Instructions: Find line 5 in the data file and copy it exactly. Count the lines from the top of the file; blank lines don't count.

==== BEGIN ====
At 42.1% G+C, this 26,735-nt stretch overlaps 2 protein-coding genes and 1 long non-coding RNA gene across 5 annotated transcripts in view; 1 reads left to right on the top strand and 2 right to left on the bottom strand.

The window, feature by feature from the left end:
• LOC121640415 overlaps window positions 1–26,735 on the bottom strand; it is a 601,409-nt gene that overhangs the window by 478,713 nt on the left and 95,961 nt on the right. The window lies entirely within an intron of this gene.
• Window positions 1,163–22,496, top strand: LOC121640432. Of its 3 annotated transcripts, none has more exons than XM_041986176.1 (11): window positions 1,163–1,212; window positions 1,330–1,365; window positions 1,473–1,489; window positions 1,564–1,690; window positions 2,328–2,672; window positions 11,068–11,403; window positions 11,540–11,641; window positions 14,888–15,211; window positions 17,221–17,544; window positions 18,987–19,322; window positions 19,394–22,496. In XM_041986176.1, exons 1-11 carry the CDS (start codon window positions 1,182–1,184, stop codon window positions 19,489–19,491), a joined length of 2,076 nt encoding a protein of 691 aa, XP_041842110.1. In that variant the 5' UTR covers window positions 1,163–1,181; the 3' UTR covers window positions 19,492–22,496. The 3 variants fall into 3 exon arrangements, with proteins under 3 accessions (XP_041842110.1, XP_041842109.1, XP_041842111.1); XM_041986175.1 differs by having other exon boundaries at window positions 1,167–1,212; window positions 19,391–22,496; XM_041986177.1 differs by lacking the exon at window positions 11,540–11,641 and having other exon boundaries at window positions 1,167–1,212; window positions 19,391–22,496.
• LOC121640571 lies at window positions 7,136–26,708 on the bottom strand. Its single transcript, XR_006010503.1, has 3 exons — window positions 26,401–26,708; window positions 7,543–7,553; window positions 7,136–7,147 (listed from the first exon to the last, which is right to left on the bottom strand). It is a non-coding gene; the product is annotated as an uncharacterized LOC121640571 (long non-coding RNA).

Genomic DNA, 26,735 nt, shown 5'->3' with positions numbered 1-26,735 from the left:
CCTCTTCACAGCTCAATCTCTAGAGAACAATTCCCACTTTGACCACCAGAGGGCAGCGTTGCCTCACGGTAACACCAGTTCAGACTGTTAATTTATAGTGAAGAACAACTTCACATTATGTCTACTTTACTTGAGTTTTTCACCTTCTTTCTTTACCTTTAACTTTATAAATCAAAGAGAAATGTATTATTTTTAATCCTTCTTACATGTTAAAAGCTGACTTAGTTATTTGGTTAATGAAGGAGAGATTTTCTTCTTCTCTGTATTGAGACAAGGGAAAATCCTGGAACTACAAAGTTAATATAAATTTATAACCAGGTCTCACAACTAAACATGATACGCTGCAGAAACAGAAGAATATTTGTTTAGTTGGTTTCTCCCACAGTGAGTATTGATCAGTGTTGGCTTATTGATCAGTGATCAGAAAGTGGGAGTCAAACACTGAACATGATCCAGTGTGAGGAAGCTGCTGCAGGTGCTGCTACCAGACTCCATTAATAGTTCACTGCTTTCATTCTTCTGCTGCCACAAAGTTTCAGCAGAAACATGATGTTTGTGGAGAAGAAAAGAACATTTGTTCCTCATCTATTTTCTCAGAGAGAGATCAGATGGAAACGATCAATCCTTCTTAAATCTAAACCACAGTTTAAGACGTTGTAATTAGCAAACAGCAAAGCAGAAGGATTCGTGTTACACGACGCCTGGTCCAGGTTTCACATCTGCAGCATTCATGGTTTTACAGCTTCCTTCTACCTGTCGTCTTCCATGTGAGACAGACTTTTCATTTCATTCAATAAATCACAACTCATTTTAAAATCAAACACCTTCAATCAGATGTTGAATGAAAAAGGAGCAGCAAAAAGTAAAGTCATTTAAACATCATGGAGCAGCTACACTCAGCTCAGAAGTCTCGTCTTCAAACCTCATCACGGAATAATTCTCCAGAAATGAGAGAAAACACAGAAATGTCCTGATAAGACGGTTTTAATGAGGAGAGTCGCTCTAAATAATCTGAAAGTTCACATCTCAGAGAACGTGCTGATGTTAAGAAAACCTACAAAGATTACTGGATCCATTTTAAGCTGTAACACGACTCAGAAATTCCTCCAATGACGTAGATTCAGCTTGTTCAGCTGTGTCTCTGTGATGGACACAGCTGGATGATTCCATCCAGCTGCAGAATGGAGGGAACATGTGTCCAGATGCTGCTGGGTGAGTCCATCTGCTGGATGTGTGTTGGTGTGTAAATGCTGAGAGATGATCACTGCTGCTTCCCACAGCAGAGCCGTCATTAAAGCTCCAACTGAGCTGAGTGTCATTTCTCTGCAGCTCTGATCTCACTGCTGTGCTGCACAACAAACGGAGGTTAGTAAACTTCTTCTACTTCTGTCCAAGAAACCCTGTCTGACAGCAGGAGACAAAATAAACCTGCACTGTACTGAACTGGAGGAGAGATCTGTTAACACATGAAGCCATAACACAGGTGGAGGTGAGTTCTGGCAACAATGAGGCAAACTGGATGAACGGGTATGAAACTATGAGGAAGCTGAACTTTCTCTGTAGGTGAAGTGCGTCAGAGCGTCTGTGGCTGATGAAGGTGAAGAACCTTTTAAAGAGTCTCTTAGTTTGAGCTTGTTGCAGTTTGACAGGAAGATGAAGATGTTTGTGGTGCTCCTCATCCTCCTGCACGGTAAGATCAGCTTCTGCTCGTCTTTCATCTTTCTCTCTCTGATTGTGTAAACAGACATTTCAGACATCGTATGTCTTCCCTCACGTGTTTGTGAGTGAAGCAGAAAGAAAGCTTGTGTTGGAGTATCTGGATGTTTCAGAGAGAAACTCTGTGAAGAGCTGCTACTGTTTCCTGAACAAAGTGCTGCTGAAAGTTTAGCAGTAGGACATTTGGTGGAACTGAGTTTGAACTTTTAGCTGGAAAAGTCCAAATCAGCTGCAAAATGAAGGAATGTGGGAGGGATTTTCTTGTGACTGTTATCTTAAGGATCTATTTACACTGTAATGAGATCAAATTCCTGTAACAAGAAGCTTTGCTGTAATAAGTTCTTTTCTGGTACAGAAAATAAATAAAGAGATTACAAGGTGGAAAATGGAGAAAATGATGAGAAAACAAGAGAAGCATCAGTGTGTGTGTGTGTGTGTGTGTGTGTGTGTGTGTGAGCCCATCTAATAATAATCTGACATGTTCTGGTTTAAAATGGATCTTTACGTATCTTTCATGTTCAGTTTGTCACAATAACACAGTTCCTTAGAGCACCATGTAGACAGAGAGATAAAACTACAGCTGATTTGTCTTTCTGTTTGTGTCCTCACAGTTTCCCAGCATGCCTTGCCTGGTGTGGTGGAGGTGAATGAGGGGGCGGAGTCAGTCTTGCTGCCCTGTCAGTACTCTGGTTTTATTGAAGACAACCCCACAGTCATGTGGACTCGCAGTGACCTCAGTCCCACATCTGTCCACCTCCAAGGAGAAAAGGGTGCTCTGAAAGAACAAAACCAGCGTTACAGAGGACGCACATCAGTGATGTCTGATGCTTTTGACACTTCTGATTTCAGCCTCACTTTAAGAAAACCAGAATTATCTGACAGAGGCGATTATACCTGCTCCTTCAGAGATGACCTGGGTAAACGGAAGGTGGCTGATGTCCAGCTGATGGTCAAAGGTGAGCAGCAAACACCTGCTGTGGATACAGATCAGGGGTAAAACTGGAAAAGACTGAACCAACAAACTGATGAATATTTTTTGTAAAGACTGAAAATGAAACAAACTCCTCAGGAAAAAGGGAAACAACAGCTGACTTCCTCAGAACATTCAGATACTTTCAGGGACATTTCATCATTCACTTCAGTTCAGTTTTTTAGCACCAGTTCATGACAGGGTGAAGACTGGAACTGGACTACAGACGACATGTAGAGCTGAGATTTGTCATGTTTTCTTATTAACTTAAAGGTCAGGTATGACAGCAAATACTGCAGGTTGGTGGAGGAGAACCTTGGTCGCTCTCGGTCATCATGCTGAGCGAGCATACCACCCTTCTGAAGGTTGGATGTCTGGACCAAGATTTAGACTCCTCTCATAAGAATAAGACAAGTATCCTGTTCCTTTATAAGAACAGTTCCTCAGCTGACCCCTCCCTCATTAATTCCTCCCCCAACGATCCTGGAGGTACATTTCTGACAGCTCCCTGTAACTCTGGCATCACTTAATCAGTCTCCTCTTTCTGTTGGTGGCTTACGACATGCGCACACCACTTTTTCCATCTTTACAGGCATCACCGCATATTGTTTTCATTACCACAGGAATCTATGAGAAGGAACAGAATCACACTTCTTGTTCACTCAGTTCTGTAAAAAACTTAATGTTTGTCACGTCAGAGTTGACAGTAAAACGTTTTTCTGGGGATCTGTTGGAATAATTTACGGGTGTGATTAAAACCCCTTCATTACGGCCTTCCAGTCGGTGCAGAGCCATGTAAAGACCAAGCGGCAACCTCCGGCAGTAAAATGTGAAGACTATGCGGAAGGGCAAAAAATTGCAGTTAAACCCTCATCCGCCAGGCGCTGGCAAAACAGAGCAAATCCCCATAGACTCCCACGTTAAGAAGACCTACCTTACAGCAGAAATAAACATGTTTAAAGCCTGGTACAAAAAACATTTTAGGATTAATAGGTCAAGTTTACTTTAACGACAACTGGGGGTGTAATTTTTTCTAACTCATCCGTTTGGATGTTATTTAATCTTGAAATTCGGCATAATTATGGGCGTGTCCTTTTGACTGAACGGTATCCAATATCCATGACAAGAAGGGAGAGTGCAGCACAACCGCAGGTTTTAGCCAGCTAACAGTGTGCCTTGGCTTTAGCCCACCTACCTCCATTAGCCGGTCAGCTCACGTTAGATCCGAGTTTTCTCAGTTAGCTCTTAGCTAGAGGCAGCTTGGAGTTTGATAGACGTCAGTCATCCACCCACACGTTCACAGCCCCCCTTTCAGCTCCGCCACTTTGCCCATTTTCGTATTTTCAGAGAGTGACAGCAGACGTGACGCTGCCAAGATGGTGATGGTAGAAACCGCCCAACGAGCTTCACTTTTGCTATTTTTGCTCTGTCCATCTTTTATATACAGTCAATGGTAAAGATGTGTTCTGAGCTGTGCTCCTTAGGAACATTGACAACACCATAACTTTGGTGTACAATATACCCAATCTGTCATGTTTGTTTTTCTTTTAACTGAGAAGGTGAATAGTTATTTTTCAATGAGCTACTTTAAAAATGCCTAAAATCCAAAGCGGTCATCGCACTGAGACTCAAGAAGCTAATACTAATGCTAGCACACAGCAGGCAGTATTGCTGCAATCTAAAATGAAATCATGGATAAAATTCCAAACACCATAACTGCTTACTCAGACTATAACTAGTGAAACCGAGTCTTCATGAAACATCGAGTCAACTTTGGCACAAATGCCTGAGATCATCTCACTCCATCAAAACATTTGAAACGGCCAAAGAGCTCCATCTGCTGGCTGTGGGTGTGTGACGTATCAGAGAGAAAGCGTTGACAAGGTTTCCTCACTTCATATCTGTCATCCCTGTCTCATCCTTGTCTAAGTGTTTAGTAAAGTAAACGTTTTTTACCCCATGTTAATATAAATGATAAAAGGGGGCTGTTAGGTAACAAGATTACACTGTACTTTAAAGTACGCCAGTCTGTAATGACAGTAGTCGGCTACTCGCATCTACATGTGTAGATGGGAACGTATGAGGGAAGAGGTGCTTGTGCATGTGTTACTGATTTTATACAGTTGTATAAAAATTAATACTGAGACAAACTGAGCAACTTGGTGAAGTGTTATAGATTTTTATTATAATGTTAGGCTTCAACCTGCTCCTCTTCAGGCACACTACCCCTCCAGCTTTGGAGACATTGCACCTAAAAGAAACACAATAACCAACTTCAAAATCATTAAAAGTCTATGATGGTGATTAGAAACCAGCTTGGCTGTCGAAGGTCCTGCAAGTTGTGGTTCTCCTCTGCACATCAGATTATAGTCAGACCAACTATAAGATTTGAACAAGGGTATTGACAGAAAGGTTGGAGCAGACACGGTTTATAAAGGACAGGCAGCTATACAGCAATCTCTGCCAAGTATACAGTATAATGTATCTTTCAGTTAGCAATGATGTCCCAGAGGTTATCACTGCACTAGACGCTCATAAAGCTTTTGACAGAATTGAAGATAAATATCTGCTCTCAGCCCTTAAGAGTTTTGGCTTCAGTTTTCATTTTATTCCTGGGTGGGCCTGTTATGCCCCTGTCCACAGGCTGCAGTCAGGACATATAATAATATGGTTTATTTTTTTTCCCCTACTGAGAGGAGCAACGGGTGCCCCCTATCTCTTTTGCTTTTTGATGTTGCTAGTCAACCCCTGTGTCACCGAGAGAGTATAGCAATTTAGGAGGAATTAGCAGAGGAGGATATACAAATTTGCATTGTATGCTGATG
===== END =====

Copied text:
• LOC121640571 lies at window positions 7,136–26,708 on the bottom strand. Its single transcript, XR_006010503.1, has 3 exons — window positions 26,401–26,708; window positions 7,543–7,553; window positions 7,136–7,147 (listed from the first exon to the last, which is right to left on the bottom strand). It is a non-coding gene; the product is annotated as an uncharacterized LOC121640571 (long non-coding RNA).